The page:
• Rick: Oh, so a variety of bread with the cheese course. Okay.

  • And the final touch? Flowers for the table

  • Delphine: It's very bright. And they're going to be beautiful on my table. It's great.

  • We're hopping the metro to visit another neighborhood. Paris has the most extensive subway system

  • on the Continent and it's clearly the fastest and most economic way to get around town.

  • Trains come frequently and the system is easy to use.

  • The Marais is another distinct Parisian neighborhood. I'm always impressed by how you can just sit

  • and savor Parisian street scenes like this. Once a mucky slum...Marais means swamp...

  • it was gentrified in the 17th century by King Henry IV.

  • With Henry's vision, Place des Vosges became the centerpiece of the finest neighborhood

  • in town. Stroll along its elegant, gallery lined arcade. The park-like square is a reminder

  • that Paris is not just a collection of world class museums. For millions of people, it's

  • home-a place to meet a lover, enjoy a relaxed retirement, or raise a family.

  • In the 18th century as Paris' high society moved elsewhere, immigrating Jews gradually

  • settled in the Marias. In the historic heart of this neighborhood you'll find Paris' Jewish

  • Quarter-with kosher eateries and falafel joints that draw an enthusiastic crowd.

  • Strolling its characteristic lanes, pause and observe. It's a celebration of cultural

  • diversity.

  • The Marais is also the city's gay district-much enjoyed for its lively cafes and clubs. And-straight

  • or gay-trendy Marais boutiques make for fun window shopping.

  • Paris' original neighborhood, the Ille de la Cite is well worth exploring. A church

  • has stood on this island since ancient times. But, the iconic Gothic cathedral we see today-dedicated

  • to Notre Dame or our lady- is "only" 700 years old.

  • You can brave the line for a look at its interior and climb to the top of its belltower. But

  • the church I like to visit in Paris, especially on Sunday mornings is St. Sulpice-to enjoy

  • its magnificent pipe organ-arguably the greatest in Europe.

  • For organ lovers, a visit here is a pilgrimage. After Mass, enthusiasts from around the world

  • scamper like 16th notes up the spiral stairs into a world of 7000 pipes.

  • Before electricity, it took three men, working out on these 18th century stairmasters, to

  • fill the bellows, which powered the organ. The current organist, Daniel Roth, carries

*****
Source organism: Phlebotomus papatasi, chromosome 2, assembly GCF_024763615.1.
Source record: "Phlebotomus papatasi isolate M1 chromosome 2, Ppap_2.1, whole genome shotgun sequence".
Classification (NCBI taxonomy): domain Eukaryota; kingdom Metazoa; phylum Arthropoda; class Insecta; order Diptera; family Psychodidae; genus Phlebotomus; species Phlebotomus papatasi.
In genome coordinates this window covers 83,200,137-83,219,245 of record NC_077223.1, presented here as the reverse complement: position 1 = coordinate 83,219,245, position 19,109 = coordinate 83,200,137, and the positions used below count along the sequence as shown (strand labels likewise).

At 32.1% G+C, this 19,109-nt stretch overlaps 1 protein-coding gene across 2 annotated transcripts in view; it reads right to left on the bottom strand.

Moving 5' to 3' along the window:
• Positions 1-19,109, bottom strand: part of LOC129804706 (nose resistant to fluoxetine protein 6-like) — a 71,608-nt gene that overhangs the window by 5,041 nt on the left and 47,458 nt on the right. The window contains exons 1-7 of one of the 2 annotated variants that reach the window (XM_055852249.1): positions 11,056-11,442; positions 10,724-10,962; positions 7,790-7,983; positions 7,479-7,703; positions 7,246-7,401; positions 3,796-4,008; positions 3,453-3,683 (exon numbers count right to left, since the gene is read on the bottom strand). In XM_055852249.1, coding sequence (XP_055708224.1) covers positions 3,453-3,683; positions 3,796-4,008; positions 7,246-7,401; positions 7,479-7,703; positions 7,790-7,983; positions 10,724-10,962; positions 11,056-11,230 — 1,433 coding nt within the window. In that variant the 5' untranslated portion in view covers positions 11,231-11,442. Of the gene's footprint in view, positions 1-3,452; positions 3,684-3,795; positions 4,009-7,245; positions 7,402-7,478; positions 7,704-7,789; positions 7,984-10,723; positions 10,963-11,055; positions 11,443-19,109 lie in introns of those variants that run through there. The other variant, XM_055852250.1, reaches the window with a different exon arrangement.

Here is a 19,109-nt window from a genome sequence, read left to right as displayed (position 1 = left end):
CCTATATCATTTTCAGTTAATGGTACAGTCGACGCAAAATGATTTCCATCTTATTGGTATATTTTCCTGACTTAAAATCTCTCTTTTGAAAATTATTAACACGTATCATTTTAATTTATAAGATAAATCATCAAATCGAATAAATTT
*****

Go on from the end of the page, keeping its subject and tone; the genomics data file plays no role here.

• on the tradition of welcoming guests into the loft to see the organ in action.

  • As his apprentices pull and push the many stops that engage the symphony of pipes, a

  • commotion of music lovers crowd around a tower of keyboards and watch the master at work.

  • St. Sulpice has a rich history with a line of 12 world-class organists going back over

  • 300 years. Like kings or presidents, the lineage is charted on the wall. And overseeing all

  • this: Johann Sebastian Bach.

  • This sacred music continues to fill the spiritual sails of St. Sulpice as it has for centuries.

  • The good life in Paris-music, culture, an appreciation of its rich heritage and fine

  • architecture-is easy to take for granted. But today's freedoms and a government that

  • seems passionate about its people's needs didn't come to France without a struggle.

  • And the pinnacle of that struggle-an epic event that reverberates in the spirit of its

  • people to this day-was the French Revolution.

  • The symbolic launch pad of the French Revolution was a notorious prison called the Bastille

  • which stood on this square. In 1789 angry Parisians stormed it, released its prisoners,

  • and tore it down. It's one of Europe's great non-sights. There's nothing left to see.

  • While Parisian back lanes feel peaceful and content today, during times of revolution

  • they hid hotbeds of discontent. Before French political leaders learned the wisdom of subsidizing

  • the cost of baguettes, hungry peasant mobs would set up barricades in narrow lanes like

  • these.

  • Generals, like Napoleon, were fond of quieting the streets by loading chains and nails into

  • cannon and giving the malcontents what they called "a whiff of grapeshot."

  • Later, the government commissioned Baron Haussmann to modernize the city. He ripped up most of

  • medieval Paris and created the city's grand boulevards.

  • Great city planning... but really it was great military planning. Heavy artillery and grand

  • armies work better with long broad streets as battlefields. Paris was made easier to

  • rule...and more elegant.

  • Today, like a citywide game of "connect the dots," wide Parisian boulevards lead to famous